Julianna made her first apple pie this past week, using the press-in pie crust recipe from Family Feasts for $75 a Week. It was yummy and she was very proud of herself.  I canned some apple pie filling which will be really yummy this winter, and I also began canning grape juice.  Lots more grapes on the vines but I don’t know when I will get to them.

Here’s what we ate:



  • Breakfast-Buckwheat cereal that had been languishing in the pantry forever, canned plums from last year
  • Lunch-  Fried rice, sliced tomatoes, cookies
  • Dinner- Injera, West African peanut chicken, made with almond butter instead of peanut butter, cucumber salad





  • Breakfast- Eggs and toast
  • Lunch-  Tomato melts
  • Dinner- Hot dogs and cheesy potato casserole



  • Breakfast-Hash brown combo
  • Lunch-Pizza rolls, pizza
  • Dinner-Pizza, apple fritters



  • Breakfast-Pancakes
  • Lunch-Ramen and Stirfry veggies, dinich wat
  • Dinner-Hamburgers and rice, watermelon



  • Breakfast-Eggs and leftover apple fritters
  • Lunch-rice, quesadillas
  • Dinner- empanadas from Tango’s  (after being gone ALL day)


  • Breakfast- Scrambled Eggs, muffins (from the freezer), plums, apples and grape juice
  • Lunch- chicken veggie wraps, made with rice paper, spring roll style
  • Dinner-  Chicken and rice soup (made with bone broth)


How did your week go?  I’d love to hear some of your budgeting successes.  Did you make a meal that your family particularly enjoyed?

Recipes I’ve pinned that I’d like to try:

BBQ Chicken Street Tacos

Korean Marinated Pork

Creamy Chicken and Rice Soup

September grocery challenge, week 3

I spent $129 shopping this week, bringing our total for the month to $231. Given the fact that it’s Sept 19th, I think we’re doing great. I still have $70 to spend! This week I bought milk, eggs, oil, vinegar, cheese, butter, potatoes, oatmeal, raisins, yogurt, day-old bread, corn tortillas, onions, avocados (a splurge), and about 15 pounds of chicken thighs marked down to an amazingly low $.80/lb. We did eat at Panda Express one day this week, but a meal out every week or two is pretty normal for us.  In a less busy time I might have made my own yogurt and bread.  But– this happened instead.Canning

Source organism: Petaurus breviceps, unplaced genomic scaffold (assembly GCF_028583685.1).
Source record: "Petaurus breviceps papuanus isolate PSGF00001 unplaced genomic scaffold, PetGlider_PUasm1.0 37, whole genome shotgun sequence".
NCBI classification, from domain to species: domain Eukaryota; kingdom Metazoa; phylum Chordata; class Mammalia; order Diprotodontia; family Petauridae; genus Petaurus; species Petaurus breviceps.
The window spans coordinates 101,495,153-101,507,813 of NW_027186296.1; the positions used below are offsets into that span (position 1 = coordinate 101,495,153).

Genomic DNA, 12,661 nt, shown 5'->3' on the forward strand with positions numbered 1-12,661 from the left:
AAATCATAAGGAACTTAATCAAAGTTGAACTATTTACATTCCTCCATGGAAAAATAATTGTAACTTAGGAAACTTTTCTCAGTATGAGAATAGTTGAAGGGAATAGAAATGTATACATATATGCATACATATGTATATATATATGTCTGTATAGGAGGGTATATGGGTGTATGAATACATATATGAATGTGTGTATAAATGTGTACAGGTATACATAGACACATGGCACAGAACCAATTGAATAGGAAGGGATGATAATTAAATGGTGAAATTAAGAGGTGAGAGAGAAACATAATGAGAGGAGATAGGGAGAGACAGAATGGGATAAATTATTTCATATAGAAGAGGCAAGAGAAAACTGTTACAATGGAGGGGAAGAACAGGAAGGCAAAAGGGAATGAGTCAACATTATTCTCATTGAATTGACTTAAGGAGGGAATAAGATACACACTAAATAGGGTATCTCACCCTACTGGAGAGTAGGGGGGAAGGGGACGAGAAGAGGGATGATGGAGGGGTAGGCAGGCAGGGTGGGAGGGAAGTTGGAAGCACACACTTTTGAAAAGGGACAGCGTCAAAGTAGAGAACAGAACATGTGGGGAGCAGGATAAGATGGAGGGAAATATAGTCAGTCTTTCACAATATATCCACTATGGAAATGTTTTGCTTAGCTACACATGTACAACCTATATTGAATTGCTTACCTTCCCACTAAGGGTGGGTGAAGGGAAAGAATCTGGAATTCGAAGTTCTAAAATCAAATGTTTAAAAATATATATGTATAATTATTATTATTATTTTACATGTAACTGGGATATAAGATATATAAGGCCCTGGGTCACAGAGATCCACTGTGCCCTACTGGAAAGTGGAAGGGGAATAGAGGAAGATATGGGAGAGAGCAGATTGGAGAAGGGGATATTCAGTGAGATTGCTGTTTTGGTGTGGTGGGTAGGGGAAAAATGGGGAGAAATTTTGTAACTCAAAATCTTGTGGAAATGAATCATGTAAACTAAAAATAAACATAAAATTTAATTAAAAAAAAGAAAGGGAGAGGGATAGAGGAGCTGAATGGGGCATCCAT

This week was a crazy whirl of canning and more canning.  As far as school, we did get math done most days and reading done some days, and our college kids kept up with their work.  But the rest of homeschool went by the wayside in the great apple onslaught. I think our applesauce total ended up around 78 quarts, and we still have 3 bushels of nice apples to save and/or give away. Not only was the apple harvest HUGE this year, but also the apples were good quality, with a good percentage of them being worm-free, and most of the rest only lightly damaged

This weekend we’re starting in on grape juice which is much less labor-intensive than applesauce– hooray! I also did 13 pints of sweet relish, and another 10 or so of apple pie filling. If we do any more apples, I think I’ll do them as apple pie filling because it is a yummy easy way to have dessert in the winter time and also is more interesting-looking in the pantry.

Speaking of the pantry, I’m seriously running out of space.  I already moved all my less-used small appliances out the the garage shelves, and the pantry is still packed.  I may need to put some jars on laundry room shelves this year.

Potato Pancakes


Breakfast: Eggs and toast
Lunch: Sandwiches
Dinner: ?? I forgot to write it down and that was AGES ago

Breakfast: Cereal
Lunch: Chicken fajitas with homemade flour tortillas (yum!)
Dinner: Pizza

Breakfast: French toast
Lunch: Leftover pizza
Dinner: Vegetable pancakes, cucumbers, tomatoes, applesauce

Breakfast: Eggs and toast
Lunch: Takeout tacos and burritos (thanks, Eldest!)
Dinner: Sandwiches and applesauce

Breakfast: Eggs, toast, apples
Lunch: tomato melts
Dinner: Panda Express (a splurge after a long day canning
Breakfast: Eggs and toast, apples, pears
Lunch: Tacos with ground beef, sauteed veggies and guacamole
Dinner: Chicken and veggie stir-fry

Breakfast: French toast
Lunch: Costco pizza
Dinner: Cheesy enchilada rice


September grocery challenge, week 2

birthday time

This week I went to the store twice, but didn’t spend too much either time. Saturday I bought milk, butter, potatoes, onions, coffee creamer, and Kleenex for a grand total of $37.